Rainbow trout strain’s tolerance of a soy-based diet is linked to 63 genes

Rainbow trout strain’s tolerance of a soy-based diet is linked to 63 genes

While rainbow trout are carnivorous, a selected strain performs well on a soy-based feed ―  and tolerance of this vegetarian diet is linked to 63 genes, according to a study published  in the open-access journal PLOS ONE by Jason Abernathy and Ken Overturf from USDA-ARS, USA, and colleagues.

The main source of protein in aquaculture feeds is fishmeal, which is costly and insufficient to support long-term growth of the industry. However, replacing fishmeal with plant proteins has been problematic: a plant-based diet reduces salmonid growth, and soy and other legumes can cause severe enteritis in these fish. Previously, Abernathy, Overturf and colleagues selected a strain of rainbow trout that tolerates a high-soy, all plant-protein feed: the fish grow well and do not have enteritis.

In the new study, the researchers identified candidate genes that are critical to the rainbow trout strain’s tolerance of a soy-based diet. The researchers compared non-selected and selected rainbow trout raised for 12 weeks on either a fishmeal-based feed or a high-soy, all plant-protein feed. Functional genetic analyses included differential gene expression, co-expression, and metabolic pathway mapping in two tissues (muscle and liver).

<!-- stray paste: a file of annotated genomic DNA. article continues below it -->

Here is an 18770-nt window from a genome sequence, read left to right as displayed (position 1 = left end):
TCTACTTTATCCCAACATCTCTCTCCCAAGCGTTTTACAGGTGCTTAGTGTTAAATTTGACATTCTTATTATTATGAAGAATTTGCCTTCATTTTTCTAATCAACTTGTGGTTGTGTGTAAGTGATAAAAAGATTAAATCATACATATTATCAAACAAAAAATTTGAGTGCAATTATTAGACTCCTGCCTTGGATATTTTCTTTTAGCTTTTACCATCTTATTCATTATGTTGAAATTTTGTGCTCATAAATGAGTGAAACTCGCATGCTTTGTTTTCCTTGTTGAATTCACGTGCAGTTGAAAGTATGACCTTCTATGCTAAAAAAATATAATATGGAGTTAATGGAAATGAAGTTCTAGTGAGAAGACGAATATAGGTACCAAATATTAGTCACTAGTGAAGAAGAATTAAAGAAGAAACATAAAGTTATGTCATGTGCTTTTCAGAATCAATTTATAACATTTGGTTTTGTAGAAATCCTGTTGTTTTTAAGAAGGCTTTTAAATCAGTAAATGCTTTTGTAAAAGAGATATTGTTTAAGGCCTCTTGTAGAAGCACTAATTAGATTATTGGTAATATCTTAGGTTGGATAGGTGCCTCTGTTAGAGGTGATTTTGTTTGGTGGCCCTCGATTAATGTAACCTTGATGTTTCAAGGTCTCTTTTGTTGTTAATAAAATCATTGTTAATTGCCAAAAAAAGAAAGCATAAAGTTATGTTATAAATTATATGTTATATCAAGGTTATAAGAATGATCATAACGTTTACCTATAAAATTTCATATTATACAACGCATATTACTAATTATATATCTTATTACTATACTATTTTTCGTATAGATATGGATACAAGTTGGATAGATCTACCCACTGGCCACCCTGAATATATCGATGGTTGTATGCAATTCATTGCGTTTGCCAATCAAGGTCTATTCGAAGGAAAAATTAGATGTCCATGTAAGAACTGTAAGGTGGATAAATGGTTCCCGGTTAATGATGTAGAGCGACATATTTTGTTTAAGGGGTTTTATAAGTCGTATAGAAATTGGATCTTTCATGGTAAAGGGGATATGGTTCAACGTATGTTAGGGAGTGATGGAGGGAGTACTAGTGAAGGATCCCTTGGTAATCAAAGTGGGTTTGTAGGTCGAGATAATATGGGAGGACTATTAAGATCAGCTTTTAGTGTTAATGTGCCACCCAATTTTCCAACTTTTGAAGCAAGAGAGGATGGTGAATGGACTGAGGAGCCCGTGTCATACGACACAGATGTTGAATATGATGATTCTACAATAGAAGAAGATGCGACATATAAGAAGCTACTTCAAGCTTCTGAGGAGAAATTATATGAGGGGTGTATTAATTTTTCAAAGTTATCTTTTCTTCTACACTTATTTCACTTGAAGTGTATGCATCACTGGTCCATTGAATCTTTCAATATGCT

The researchers identified 63 candidate genes for tolerating the high-soy diet in rainbow trout. These genes may be useful markers for developing the trait of plant-diet tolerance in fish. The researchers also found that the most perturbed pathway was that for purine metabolism, which encompassed 152 sequences representing 25 enzymes. Meat and seafood products are generally higher in purine than plant products, and soybeans are among the more purine-rich plant materials.

In addition, the researchers identified risk loci which are also implicated in human inflammatory bowel diseases, suggesting that rainbow trout selected for plant-diet tolerance may have potential as a biomedical model for ulcerative colitis and celiac disease.

Image Credit: Angelena Sikora/USFWS, Flickr

Reference: Abernathy J, Brezas A, Snekvik KR, Hardy RW, Overturf K (2017) Integrative functional analyses using rainbow trout selected for tolerance to plant diets reveal nutrigenomic signatures for soy utilization without the concurrence of enteritis. PLoS ONE 12(7): e0180972. https://doi.org/10.1371/journal.pone.0180972

Author

Robin is a freelance science writer based in the San Francisco Bay Area, covering water, energy and the environment in the western US, and all things biology from biomechanics to behavior.

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